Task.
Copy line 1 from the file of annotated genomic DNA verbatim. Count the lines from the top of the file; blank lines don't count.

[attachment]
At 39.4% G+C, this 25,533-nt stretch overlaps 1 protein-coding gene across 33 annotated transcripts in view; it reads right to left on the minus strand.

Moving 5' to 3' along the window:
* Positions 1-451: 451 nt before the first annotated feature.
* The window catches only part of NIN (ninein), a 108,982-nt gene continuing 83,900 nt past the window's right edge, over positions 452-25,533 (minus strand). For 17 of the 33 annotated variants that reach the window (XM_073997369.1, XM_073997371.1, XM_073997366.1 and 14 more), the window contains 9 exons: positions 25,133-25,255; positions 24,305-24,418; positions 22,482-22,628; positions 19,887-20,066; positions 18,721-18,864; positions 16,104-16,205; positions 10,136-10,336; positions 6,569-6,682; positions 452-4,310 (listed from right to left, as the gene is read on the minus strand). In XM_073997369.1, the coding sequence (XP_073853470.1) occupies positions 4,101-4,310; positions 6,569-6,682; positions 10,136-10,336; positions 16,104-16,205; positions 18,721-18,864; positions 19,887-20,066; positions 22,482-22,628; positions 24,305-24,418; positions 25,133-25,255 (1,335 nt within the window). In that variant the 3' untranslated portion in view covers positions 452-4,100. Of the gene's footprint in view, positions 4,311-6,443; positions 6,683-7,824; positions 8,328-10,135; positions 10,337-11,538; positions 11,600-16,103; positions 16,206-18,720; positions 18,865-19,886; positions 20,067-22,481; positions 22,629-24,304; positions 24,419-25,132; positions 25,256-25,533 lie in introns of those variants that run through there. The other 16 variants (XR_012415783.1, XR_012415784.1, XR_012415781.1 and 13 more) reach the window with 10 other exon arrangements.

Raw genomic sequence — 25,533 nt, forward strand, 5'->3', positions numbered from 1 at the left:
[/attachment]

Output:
At 39.4% G+C, this 25,533-nt stretch overlaps 1 protein-coding gene across 33 annotated transcripts in view; it reads right to left on the minus strand.